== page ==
Wethering the storms

Wethering the storms

It’s not often that my colleagues in our design studio recognise the face of our lead interviewee. No offence at all to Steve Lock, Justin Phillimore, Toby Smith and all our other cover stars of the past, but, ordinarily, our team lays out a striking set of pages and moves onto the next article.

Not this month, however. “I know that guy,” says our head of studio. “He’s the Wetherspoon’s bloke who always goes on about Brexit.” I’m sure Tim Martin would allow a faint chuckle at such an esteemed character analysis, but it was testable proof to the public reputation that the chairman of J D Wetherspoon has developed for himself. Indeed, 11 out of the 14 paragraphs that made up his supporting statement in the pub company’s recent interim results were reserved for another Brexit barrage – it wasn’t until the 12th paragraph that Martin actually acknowledged the figures and financial performance listed in the release. One might say he has an agenda.

Stay or go, leave or remain – Pub & Bar’s not here to lend a hand with political policy. If our design team know where Martin stands on the matter, he doesn’t need us to reinforce his message. There was one paragraph in that statement though that did catch my eye when considering this magazine’s readership. It reads: “The biggest danger for EU producers, whose wine industry for example has lost huge market share to the New World, in spite of import taxes, is that UK consumers take umbrage at what they see as the overbearing behaviour of EU negotiators, and decide to favour products which originate elsewhere.”

Does he really believe this? That the consumers of the UK are so savvy that the behaviour of a politician or EU negotiator would lead them to order a wine from New Zealand rather than one from France? Just because of an associated origin?

“Are they savvy enough? You bet your life they are,” says Martin. “What’s going to happen is when we leave the EU, parliament will have the power to eliminate import taxes on food and drinks, which now only apply to non-EU countries, therefore New Zealand Sauvignon Blanc and Aussie Cabernet Sauvignon will be able to compete even more than they have done with European products. There will be a price consideration for savvy consumers, but possibly also if they feel that people haven’t been elected – like my view of [Michel] Barnier and others – and they are trying to punish the UK and that they’re pushing it too far, I think people will consider switching products, either consciously or subconsciously.”

Time will tell, as will Tim, of course. For the Wetherspoon’s chairman has made no secret of his willingness to drop a European product supplier in favour of one based in the UK or elsewhere around the globe, should the circumstance deem it necessary. He cites the Swedish cider Kopparberg as a prominent example. To be honest, such a decision probably won’t trouble many Wetherspoon’s customers. The familiar model and delivery of each site in the estate is the main draw – if consistency in style and offer breeds customer loyalty, then Wetherspoon’s has some of the most loyal customers in the country. For many, it’s an institution. For some, it’s now even considered… cool.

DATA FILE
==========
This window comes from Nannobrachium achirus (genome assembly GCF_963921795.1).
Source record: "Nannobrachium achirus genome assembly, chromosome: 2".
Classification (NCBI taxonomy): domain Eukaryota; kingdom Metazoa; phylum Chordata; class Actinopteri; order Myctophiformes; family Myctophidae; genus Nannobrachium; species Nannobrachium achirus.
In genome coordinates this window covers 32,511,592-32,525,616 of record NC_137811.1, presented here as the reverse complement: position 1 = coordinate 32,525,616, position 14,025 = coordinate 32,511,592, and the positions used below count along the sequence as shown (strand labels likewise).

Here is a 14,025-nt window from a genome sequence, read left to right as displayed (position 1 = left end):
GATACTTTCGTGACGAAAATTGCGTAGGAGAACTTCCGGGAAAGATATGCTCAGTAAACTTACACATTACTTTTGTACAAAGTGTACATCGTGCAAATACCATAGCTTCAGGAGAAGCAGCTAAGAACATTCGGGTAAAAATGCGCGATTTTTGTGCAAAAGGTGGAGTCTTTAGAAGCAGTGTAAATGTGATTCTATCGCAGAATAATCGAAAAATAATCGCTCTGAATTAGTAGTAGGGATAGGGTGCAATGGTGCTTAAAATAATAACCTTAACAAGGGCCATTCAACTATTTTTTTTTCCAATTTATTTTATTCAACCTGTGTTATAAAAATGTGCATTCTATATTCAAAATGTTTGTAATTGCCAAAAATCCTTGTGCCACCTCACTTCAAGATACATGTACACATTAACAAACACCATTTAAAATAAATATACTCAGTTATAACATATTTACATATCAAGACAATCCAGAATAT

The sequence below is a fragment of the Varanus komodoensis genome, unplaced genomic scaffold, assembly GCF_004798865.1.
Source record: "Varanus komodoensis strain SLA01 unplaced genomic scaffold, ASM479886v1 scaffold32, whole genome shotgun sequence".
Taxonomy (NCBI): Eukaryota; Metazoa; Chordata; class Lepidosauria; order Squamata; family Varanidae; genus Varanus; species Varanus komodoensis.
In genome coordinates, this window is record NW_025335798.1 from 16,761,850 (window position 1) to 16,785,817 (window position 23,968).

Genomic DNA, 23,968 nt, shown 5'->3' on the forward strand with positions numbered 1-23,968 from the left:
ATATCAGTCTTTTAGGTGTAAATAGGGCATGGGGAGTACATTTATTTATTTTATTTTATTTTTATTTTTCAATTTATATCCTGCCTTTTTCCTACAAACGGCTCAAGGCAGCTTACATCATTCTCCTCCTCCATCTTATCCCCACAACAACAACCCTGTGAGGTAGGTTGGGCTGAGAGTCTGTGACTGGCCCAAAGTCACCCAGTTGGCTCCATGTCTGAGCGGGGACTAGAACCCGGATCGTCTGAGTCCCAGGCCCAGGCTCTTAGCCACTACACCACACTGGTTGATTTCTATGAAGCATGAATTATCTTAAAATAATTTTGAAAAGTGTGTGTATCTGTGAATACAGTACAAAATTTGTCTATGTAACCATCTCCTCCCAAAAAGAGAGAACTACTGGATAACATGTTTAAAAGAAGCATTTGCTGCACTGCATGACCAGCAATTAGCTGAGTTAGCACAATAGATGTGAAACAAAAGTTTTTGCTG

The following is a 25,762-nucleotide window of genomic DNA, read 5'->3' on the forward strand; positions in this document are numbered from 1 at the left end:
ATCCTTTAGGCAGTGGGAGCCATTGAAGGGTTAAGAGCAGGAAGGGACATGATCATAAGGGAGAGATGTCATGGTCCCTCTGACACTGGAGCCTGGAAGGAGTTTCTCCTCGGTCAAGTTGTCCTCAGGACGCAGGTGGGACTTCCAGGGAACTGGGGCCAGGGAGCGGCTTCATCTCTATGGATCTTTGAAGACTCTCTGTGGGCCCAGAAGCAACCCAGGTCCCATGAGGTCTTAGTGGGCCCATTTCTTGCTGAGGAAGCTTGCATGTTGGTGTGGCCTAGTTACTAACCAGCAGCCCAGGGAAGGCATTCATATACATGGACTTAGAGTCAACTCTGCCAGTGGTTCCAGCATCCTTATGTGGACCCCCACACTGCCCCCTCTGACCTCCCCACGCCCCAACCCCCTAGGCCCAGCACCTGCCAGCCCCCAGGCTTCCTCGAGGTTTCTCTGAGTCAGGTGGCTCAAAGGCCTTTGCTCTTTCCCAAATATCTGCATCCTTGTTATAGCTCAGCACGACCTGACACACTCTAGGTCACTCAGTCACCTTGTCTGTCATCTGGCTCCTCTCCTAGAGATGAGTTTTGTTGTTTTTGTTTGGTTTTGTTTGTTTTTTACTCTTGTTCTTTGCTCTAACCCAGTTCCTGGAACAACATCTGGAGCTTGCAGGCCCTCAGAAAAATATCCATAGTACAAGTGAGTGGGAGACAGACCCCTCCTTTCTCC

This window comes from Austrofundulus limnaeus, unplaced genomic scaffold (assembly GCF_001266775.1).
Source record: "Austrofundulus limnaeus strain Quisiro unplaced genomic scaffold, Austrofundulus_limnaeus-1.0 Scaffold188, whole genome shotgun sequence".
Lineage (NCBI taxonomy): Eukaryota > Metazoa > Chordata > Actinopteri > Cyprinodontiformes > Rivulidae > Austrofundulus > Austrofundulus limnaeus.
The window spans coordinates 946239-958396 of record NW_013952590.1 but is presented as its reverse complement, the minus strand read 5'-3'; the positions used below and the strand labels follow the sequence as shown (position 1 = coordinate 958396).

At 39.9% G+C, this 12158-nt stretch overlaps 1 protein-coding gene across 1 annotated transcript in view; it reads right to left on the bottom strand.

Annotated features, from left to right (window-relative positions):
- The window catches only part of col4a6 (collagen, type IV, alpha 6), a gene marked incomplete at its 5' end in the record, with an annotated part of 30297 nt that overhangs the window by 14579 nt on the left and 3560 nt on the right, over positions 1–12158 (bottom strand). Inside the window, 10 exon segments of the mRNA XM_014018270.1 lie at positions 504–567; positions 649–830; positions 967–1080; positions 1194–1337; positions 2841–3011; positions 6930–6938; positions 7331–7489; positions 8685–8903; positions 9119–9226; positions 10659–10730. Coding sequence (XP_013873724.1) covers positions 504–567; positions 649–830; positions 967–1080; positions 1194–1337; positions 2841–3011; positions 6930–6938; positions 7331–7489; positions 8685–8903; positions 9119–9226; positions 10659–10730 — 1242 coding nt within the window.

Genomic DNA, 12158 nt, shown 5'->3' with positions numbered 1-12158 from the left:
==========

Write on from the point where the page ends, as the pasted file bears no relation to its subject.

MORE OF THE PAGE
“We’ve become slightly ‘fashionable’,” says Martin. “We used to be unfashionable. But now, for example, there’s a book about our carpets – I’d forgotten they were all different. It made people think that these pubs have had quite a bit of effort put into them. Individualism and history and so on. People like that.”

Sales and sugar

In the six weeks to 11 March 2018, like-for-like sales at J D Wetherspoon increased by 3.8% and total sales increased by 2.6%. Martin says that the company anticipates higher costs in the second half of the financial year, in areas including pay, taxes and utilities. In view of those costs, and the expectation that growth in like-for-like sales will be lower over the next six months, he says that the company remains cautious about the second half of the year. Even so, as a result of year-to-date sales that were slightly better than expected, the trading outcome for the financial year looks relatively positive. “Bar sales are ahead of inflation,” says Martin. “And that’s the name of the game.”

Fruit machine sales are dropping, while food purchases are still rapidly increasing – breakfast is now delivering net income for the business. The Wetherspoon’s founder seems almost embarrassed that Lavazza is the biggest selling brand across the estate. “In a pub company,” he laughs. “How shameful is that?” What’s more, the biggest selling product throughout Wetherspoon’s is Pepsi. Although real ale sales are strong across the company, this soft drink sales revelation only strengthens the observations around consumers drinking less alcohol in the on-trade. Like most pub companies, Wetherspoon’s has put the price of sugary drinks up in order to cover the cost of the sugar tax, which, as you might expect, Martin questions the need for.